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LNet installation error due to fastcgi.pp

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Almindor:
The difference between disconnecting "true" and "false" in lNet is that with "true" you force a hard disconnect and lose any "on the way" data (you close the door both in and out). If you use false, you only close the "sending" side of the socket and wait for the other side to close theirs.

The reason why your sockets "linger" is due to no events happening. I think this is a bit of a logical oversight (although not critical). Basically, when a socket gets disconnected it turns "FDispose" flag to true. When the "event handler" finishes it's run it looks for all to-be-disposed sockets and frees them (this is when count goes down in TLTcp). I think you found a logical bug in the case that server-side user-event causes a hard disconnect on the socket. While the connection does go off it doesn't free the socket since no event took place and nobody actually found out about the dispose flag.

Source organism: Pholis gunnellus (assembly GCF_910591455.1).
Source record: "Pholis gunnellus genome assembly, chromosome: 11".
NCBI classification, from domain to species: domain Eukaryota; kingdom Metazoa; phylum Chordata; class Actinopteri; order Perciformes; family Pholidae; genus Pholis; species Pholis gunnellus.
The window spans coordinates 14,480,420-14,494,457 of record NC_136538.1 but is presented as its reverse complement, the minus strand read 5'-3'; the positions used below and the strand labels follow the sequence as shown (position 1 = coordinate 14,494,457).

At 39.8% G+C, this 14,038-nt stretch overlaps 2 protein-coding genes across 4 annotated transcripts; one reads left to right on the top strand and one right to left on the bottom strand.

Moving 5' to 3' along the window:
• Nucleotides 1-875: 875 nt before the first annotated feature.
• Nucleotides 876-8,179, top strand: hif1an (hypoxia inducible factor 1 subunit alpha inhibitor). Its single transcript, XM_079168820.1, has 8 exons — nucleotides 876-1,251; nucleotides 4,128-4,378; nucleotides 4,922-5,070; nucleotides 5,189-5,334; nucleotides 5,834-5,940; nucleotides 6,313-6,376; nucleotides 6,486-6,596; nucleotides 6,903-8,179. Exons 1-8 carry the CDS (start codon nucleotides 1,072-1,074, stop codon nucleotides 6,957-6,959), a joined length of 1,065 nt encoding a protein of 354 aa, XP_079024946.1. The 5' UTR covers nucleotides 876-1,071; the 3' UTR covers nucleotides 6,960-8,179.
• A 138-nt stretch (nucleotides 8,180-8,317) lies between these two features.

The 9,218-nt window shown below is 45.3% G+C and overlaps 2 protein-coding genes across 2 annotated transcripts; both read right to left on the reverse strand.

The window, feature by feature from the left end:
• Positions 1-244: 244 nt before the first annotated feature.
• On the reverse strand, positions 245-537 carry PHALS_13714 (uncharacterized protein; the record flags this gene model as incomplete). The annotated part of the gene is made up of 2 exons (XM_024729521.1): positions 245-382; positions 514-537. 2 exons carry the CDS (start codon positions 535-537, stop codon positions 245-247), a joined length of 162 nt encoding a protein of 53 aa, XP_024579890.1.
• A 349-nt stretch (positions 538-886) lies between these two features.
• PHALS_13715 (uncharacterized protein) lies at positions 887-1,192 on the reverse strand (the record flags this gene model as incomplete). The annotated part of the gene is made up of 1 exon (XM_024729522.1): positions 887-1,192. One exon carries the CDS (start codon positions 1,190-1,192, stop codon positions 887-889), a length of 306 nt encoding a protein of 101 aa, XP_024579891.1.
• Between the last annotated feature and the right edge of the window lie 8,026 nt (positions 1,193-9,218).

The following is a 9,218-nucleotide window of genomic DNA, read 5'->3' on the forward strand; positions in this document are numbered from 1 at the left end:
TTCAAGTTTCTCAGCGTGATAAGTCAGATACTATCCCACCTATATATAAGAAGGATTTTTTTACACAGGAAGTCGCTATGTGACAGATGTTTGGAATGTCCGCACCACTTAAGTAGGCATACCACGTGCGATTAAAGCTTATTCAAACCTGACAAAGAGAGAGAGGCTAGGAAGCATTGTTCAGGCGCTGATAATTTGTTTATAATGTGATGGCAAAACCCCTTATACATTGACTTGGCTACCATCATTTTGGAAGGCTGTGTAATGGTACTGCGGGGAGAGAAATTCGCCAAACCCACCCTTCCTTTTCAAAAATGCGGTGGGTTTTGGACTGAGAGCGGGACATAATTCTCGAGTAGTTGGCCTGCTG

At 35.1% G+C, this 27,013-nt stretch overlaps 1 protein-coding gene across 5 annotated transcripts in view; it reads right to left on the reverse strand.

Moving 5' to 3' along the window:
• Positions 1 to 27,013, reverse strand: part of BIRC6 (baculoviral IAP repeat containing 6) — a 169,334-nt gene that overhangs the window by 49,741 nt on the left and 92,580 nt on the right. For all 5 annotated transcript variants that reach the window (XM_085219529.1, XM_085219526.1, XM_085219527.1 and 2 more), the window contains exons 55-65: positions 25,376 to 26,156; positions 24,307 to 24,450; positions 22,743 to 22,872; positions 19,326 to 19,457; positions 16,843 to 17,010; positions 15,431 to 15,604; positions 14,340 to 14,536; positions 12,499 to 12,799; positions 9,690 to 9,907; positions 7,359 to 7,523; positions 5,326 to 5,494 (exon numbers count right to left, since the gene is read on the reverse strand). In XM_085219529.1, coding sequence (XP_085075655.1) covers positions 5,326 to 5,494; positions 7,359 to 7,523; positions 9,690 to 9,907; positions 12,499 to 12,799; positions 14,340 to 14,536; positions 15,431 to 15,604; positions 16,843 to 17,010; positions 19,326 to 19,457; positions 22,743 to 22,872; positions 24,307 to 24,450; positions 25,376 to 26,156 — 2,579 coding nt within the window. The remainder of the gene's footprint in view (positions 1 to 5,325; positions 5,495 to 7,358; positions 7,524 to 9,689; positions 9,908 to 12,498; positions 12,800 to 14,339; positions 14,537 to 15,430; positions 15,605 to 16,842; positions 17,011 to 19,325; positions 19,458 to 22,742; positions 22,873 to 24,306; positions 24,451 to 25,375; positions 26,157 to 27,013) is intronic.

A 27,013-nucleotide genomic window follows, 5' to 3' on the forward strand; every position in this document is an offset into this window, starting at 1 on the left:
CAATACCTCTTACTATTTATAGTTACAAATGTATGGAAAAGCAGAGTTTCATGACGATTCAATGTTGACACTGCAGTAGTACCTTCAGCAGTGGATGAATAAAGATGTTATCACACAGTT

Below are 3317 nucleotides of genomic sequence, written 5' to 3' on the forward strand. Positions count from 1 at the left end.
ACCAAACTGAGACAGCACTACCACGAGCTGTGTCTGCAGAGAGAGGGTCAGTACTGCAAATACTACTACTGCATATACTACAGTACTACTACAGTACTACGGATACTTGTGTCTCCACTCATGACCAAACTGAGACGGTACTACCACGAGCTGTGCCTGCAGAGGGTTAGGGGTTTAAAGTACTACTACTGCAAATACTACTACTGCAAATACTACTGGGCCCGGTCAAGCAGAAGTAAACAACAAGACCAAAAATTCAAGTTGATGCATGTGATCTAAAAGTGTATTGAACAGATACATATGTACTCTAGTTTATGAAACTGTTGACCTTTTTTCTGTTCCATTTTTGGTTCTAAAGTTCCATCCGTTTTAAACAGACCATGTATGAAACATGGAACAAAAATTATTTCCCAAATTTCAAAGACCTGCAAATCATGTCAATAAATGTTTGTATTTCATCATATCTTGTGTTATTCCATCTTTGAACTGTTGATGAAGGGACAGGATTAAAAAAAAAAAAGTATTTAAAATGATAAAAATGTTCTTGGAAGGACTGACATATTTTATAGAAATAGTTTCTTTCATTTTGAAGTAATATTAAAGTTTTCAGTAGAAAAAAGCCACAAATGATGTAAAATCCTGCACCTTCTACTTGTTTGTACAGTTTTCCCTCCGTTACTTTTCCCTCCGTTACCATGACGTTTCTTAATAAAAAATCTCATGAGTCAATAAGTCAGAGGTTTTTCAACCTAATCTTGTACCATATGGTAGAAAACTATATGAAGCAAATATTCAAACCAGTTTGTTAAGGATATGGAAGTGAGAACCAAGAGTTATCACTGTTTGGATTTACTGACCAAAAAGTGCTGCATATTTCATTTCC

If you use "soft" disconnect, you actually cause an event to happen (the other side "affirms" your closing) and thus it works that way. I'll have to think about what to do with hard disconnects on eventers when called from the user.

So basically for now, use soft disconnects (they are the "proper" way from TCP standpoint too). The OnReceive you get is ok (you get the "recv = 0 => connection receive endpoint closed"). Since lNet doesn't use internal buffers, you must always call "recv" even if you're "receiving a disconnect" :)

I'll think about what to do with hard "user-side" disconnects (it's not as easy as it may sound actually, because I can't just free the socket at that time, and adding a new callback to the eventer seems hackish to me).

Currently hard disconnects are default but it's a compatibility thing (since before 0.5.x I used hard disconnects always). I'll switch to soft ones by default in 0.7.x.

JohnvdWaeter:
Ok, I was afraid that the "soft" way would not work and that the socket would wait a long time before the (dead) client would respond to the closure.

However I did the following test:

1. Client connects to server
2. Pull the network plug from the client
3. After three minutes cleanup jumps in, issues a disconnect(false)
4. Connection goes down with a couple of error-events (of course) and count decreases ok (which means socket is freed)

Some background: it's all about a mobile application where I cannot rely on solid network connections. I normally use battery-friendly UDP for this, but there are mobile providers that insist on using a proxy so I had to introduce TCP.

Thanks for explanation ! :-)

John

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